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Colcannon [Recipe]

Traditional Irish Colcannon |

This time last year I was pining for a little taste of home. Halloween was coming and I was looking forward to a steaming bowl of colcannon, just like my mammy used to make. Unfortunately, I could not find any kale or green cabbage, a key ingredient of the dish, here in Lithuania. I tried several supermarkets and farmers’ markets, but only white cabbage was available. Upset, I consoled myself with cake.

This year I made sure to plant both kale and Savoy cabbage so that I could make colcannon during the autumn months. Colcannon is a wonderfully comforting dish made with creamy mashed potato and dark green kale or Savoy cabbage. Like all traditional dishes, recipes vary from home to home. Growing up in the late 70s and early 80s, when butter was bad for you and to be avoided at all costs, butter did not feature in our colcannon. Instead, mam would use plenty of warm, creamy milk. I also don’t remember her adding spring onions (scallions), as mentioned in the famous song. However, since I started making my own colcannon I find that a little onion green adds to the warming, comforting qualities of the dish.

Kale Leaves |

While we ate colcannon many times over the autumn months, mam always, ALWAYS made colcannon for Halloween. As with the barnbrack, she would hide a ring, rag and coin, each carefully wrapped in white baking paper, in the colcannon. Whoever found the ring would get married first, whoever found the coin would be rich and whoever found the rag would be poor. There was always great fun at the table when one of the items was found. We could never remember from year to year who had found what, so we always treated the predictions as new and, naturally, true!

I usually test my recipes at least three times before I share them with you and am often a bit tired of the dish by the time I post the recipe. I have made at least six pots of colcannon and there is no sign of me tiring of it. For one thing, it’s so incredibly versatile. It goes with a rich stew, saucy pork ribs or alongside a juicy steak. It’s also delicious on its own. The kale and spring onions make it more interesting and colourful than plain mashed potato without taking away the joy that is mashed potato. I’m just glad that I planted a late batch of kale in my garden so that I can enjoy many more bowls over the coming months.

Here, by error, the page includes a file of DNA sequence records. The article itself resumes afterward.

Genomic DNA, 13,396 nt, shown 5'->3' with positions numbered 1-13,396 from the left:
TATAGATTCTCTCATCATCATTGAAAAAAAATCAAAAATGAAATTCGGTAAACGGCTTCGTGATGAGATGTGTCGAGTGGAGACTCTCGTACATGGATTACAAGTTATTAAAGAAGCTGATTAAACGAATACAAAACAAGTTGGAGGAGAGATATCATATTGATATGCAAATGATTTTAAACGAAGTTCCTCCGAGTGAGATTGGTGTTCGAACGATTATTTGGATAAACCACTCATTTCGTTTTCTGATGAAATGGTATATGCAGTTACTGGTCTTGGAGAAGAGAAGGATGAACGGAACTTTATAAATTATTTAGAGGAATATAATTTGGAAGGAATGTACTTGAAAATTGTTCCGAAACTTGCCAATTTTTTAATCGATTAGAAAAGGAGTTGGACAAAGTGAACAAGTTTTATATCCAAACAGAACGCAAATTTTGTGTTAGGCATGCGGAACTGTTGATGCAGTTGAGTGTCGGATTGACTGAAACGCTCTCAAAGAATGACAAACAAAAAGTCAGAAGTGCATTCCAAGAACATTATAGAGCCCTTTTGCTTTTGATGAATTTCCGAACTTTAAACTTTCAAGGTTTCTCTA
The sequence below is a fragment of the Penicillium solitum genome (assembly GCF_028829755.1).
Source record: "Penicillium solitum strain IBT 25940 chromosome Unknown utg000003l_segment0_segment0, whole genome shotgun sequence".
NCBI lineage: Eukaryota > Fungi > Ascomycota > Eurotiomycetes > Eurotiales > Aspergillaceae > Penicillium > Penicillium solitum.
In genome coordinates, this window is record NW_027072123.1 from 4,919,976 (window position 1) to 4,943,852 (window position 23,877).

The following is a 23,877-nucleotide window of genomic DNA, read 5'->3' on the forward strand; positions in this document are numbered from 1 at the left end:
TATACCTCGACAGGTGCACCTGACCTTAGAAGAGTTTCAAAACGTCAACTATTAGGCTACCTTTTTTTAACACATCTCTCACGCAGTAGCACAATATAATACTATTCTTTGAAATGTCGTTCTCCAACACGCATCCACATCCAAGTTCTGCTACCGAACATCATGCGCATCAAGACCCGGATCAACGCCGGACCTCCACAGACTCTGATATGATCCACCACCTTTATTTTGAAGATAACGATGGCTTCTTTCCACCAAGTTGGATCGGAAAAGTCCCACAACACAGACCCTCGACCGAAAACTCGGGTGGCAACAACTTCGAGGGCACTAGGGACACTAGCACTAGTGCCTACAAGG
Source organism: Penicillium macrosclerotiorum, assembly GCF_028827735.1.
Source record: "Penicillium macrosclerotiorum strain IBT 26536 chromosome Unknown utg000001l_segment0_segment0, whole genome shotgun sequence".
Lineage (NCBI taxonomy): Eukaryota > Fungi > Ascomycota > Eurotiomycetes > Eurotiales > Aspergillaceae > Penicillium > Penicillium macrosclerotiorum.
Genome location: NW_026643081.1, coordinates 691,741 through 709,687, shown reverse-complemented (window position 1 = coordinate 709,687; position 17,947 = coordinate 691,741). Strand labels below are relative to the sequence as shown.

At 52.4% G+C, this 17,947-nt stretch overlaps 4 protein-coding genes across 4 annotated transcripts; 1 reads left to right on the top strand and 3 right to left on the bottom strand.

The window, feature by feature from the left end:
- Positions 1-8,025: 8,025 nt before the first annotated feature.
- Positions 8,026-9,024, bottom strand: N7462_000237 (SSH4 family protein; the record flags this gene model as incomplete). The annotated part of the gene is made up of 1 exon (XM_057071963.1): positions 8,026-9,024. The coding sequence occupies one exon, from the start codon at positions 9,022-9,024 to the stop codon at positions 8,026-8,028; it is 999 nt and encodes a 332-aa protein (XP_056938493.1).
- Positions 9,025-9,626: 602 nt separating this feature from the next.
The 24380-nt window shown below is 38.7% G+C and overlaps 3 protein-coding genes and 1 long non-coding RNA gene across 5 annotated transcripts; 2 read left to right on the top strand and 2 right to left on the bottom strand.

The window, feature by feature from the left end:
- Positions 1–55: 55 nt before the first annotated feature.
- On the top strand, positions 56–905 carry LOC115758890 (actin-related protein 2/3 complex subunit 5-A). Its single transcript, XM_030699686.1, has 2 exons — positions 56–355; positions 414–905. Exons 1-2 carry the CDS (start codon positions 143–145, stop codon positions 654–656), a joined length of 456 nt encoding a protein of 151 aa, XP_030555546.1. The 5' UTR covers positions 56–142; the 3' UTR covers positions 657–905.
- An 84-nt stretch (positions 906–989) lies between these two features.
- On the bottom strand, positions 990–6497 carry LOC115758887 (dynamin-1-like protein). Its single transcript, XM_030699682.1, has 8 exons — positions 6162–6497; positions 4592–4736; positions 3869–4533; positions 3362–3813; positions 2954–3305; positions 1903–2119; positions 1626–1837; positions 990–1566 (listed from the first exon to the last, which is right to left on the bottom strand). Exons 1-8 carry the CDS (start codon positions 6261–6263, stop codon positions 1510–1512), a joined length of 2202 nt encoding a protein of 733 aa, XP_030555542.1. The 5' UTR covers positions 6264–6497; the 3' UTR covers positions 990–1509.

Traditional Irish Colcannon |

Traditional Irish Colcannon

  • Servings: 4 as a side dish
  • Difficulty: Easy
  • Print


    1 kg | 2 lbs potatoes (about 4 large potatoes)
    200 g | 7 oz curly kale* (about 6-7 large leaves)
    2 tsp salt
    50 g | 2 oz spring onions, green part only (about 3-4 spring onions)
    200 mls | 7 fl oz full cream milk

* You can substitute flat kale, collard greens or Savoy cabbage.


  1. Wash the kale thoroughly, remove the thick central stalk and chop into pieces about 2 cm (1 inch) square.
  2. Peel the potatoes and cut into chunks about 2 cm (1 inch) square.
  3. Bring two saucepans of water to a rolling boil. Add 1 tsp of salt to each saucepan.
  4. Carefully add the potatoes to one of the saucepans and cover with a lid. Bring the water back to the boil, reduce the heat and simmer for 8-10 minutes until the potatoes are tender. (Test by sticking the tip of a sharp knife into a piece of potato. It should go in easily, with no resistance.)
  5. Add the kale to the second saucepan and cover with a lid. Bring the water back to the boil, reduce the heat and simmer for 6 minutes.
  6. Cut the spring onions into 1 cm (½ inch) pieces. Add to the saucepan with the kale for the last minute of cooking (i.e., after the kale has been simmering for 5 minutes).
  7. When tender, strain the potatoes through a colander and allow to stand for about 2 minutes to let some of the steam come out. This will result in fluffier mash.